CEBU, Philippines – Romelito Lirasan tries not to worry about his safety, even if he knows someone who got killed and another one who suffered paralysis most likely because they campaigned against illegal fishermen.
The 49-year-old Bantay Dagat chief of San Remigio, a northern town in Cebu province, admits that while his work often takes him out to sea, he can’t even swim. So, on patrols, he always wears a life vest and carries an empty jerrycan he can use as a flotation device, just in case.
“I know God is always watching over me,” he said.
Once, while Romelito was on duty as a boat operator, a bullet whizzed past him and hit the engine room. More than once, he has received threats sent to his cell phone. On several patrol trips, he and his crew have survived squalls.
Instead of focusing on his difficulties, Romelito would rather remember those times when the fishermen in his town thanked the Bantay Dagat for protecting them and for making a bigger catch possible on some days. He’d rather think about the fishermen who give the Bantay Dagat information about commercial fishing boats they’ve seen encroaching on municipal waters, or about the minority who still use illegal methods.
Forty percent of the fines imposed on illegal fishermen is divided among informants in San Remigio. Any fish confiscated from them is distributed to the households of fishermen. Large metal tubs take up a lot of space in Romelito’s backyard. He believes these would be filled with fish more often – and commercial fishermen just might venture into San Remigio’s waters less – if the police and other concerned agencies would share patrol boats or other resources, and work together more.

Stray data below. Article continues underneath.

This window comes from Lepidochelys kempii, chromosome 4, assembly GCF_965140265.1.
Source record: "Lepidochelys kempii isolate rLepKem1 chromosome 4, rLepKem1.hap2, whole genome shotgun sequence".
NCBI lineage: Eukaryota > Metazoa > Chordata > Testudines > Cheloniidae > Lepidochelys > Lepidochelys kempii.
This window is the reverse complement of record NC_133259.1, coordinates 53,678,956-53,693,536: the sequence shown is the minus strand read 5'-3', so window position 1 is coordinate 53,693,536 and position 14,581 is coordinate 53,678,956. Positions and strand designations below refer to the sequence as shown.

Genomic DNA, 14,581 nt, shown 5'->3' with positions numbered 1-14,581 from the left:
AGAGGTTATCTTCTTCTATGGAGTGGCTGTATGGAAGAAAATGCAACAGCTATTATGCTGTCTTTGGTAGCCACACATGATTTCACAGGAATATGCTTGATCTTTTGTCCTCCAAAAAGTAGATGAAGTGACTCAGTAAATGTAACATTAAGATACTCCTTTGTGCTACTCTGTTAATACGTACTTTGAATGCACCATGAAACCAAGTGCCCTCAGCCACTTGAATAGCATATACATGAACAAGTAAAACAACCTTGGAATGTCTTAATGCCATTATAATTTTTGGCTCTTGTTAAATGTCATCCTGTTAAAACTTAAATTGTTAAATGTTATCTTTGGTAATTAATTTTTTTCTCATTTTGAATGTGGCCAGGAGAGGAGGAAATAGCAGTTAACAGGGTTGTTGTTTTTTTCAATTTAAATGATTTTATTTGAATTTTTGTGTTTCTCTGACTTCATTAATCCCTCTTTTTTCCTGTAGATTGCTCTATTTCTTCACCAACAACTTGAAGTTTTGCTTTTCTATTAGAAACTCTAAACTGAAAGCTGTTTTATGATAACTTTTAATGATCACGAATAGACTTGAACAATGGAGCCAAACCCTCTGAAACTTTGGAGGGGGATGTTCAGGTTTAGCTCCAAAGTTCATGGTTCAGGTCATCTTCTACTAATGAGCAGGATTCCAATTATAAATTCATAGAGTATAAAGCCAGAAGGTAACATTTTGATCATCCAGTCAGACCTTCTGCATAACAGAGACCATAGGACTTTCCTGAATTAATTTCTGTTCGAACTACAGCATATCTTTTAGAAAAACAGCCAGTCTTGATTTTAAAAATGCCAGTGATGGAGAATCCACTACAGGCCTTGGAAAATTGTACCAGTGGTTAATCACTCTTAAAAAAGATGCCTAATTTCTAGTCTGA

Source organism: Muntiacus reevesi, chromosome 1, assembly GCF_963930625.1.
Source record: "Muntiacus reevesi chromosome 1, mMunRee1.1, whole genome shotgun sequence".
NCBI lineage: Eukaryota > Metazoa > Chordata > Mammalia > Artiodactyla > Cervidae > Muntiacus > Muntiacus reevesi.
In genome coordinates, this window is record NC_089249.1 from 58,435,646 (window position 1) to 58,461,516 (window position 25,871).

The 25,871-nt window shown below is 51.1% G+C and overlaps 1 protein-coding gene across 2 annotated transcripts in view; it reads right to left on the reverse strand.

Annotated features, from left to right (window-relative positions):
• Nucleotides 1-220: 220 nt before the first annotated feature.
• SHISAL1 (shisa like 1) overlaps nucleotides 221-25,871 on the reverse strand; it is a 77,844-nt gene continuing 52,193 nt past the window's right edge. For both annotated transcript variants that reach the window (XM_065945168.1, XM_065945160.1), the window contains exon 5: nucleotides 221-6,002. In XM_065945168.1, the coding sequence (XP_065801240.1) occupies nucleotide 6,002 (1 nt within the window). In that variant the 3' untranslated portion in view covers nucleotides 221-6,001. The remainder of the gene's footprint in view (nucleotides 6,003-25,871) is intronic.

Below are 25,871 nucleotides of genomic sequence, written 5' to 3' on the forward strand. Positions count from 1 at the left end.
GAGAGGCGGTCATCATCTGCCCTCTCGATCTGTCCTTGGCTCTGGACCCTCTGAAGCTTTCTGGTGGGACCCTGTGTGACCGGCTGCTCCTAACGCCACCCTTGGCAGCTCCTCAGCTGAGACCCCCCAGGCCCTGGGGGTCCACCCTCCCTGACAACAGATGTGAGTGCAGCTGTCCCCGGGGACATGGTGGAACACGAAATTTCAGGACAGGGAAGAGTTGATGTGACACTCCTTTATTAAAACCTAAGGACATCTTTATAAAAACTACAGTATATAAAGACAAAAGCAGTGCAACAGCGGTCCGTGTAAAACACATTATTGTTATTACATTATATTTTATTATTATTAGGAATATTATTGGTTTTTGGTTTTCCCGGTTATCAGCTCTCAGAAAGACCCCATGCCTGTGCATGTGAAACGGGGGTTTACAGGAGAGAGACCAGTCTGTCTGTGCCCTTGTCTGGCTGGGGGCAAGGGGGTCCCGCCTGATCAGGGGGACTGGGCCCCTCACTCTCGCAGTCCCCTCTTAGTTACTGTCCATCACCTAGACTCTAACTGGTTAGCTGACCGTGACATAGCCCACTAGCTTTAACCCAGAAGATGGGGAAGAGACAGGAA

There’s a lot of work to do.
Romelito is grateful that most of San Remigio’s 1,817 registered fishermen help defend their marine sanctuaries. Fourteen of the town’s 27 barangays hug the coast, and most of the fishermen there want an ordinance that will prohibit fishermen from other towns from entering any of San Remigio’s 8 sanctuaries.
Five years ago, a fishing boat operator whom Romelito’s team intercepted during a joint operation with another town’s Bantay Dagat team retaliated by pressing charges against him. He is out on bail, but the harassment and illegal detention case is Romelito’s biggest worry. He is thankful that, at last, he became a regular employee of the municipal government in August 2018.
It’s a measure of safety in a difficult and high-risk occupation.
In 2002, a team from the Coastal Resource Management Project observed that the Philippine coastline was “under siege” from different activities that threatened fisheries. About 4 years before that, the Fisheries Code defined the legal and policy framework for protecting coastal resources. But defending a 18,000-kilometer long coastline was (and continues to be) a tough challenge.
Local groups like the Bantay Dagat play a crucial part, and these in turn depend on informed locals like Romelito. But the continuity he has enjoyed as chief of the town’s Bantay Dagat for nearly 10 years now is more of the exception than the rule. Experience has taught Romelito that some local politicians own the fishing boats that sometimes encroach on municipal waters, including Tañon Strait.